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A new innovative method to help mitigate against potential landslips is being rolled out in Glen Kinglas near the Rest and be Thankful.
The ongoing £1.84 million catch-pit works at the Rest and be Thankful involve digging and constructing three large ‘pits’ at the bottom of the slope that are designed to collect materials and run-off from a potential slip. The project has produced around 18,000 tonnes of usable rock, which has been stored temporarily, and designs have now been completed to reuse this material as additional protection for the A83.
The material will be used in the construction of landslip mitigation bunds above streams along Glen Kinglas, some three to four miles from the Rest and Be Thankful. These bunds will form a constructed embankment of material initially across six individual water channels next to the roadside that geotechnical engineers have assessed to have the potential to deposit debris onto the trunk road should a landslip occur. The bunds will reduce the risk of debris reaching the roadside.
The bunds will be up to 10 metres high in some sections and have the combined capacity to contain over 1,000 tonnes of debris should a landslip occur.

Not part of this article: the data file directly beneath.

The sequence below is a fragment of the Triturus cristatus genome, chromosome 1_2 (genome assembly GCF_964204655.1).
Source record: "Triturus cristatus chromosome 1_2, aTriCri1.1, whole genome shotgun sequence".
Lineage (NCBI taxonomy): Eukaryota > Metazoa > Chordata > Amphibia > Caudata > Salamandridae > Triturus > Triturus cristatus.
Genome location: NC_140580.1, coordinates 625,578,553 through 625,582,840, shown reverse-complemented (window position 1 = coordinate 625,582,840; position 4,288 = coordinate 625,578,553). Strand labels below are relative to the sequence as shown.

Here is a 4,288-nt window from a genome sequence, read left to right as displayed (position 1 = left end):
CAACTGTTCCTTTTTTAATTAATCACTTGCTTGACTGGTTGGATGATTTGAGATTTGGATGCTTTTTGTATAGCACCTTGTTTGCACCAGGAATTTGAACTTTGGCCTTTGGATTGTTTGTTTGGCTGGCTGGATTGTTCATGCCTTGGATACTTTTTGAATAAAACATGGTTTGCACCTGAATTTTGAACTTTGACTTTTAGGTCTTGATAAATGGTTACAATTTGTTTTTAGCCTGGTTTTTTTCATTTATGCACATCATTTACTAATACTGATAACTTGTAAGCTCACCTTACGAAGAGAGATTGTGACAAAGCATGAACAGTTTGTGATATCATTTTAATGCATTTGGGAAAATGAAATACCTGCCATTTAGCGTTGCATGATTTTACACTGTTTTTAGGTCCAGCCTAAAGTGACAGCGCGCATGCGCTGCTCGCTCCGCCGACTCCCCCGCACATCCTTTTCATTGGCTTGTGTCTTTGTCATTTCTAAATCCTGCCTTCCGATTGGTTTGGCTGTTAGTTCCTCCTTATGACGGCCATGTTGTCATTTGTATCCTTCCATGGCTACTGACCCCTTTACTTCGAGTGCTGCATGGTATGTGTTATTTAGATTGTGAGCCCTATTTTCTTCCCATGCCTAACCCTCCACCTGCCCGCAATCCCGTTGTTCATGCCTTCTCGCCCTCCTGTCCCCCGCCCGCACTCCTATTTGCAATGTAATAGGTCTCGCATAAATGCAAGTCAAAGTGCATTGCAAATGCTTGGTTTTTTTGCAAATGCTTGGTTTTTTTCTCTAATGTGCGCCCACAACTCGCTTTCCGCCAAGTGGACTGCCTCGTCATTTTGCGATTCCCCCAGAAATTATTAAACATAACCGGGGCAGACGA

Teams from BEAR Scotland have been working closely with the landowner and specialist sub-contractor to develop this sustainable approach to protecting the A83 for the long-term benefit of users of this important route.
This sustainable method allows BEAR Scotland to maximise the benefit of the material being excavated from the Rest and be Thankful while minimising the overall cost of these works to the public purse via these projects which are being funded by Transport Scotland and the Scottish Government.
As the works are focussed initially within six watercourse channels there will be short lengths of traffic management for approximately two to four weeks in each location. The A83 will remain open but it will be necessary for temporary traffic signals to be in place for the safety of road workers and road users. The project will move in phases along this stretch of the A83 as the works progress.
Real time journey information is available from Traffic Scotland on their website: trafficscotland.org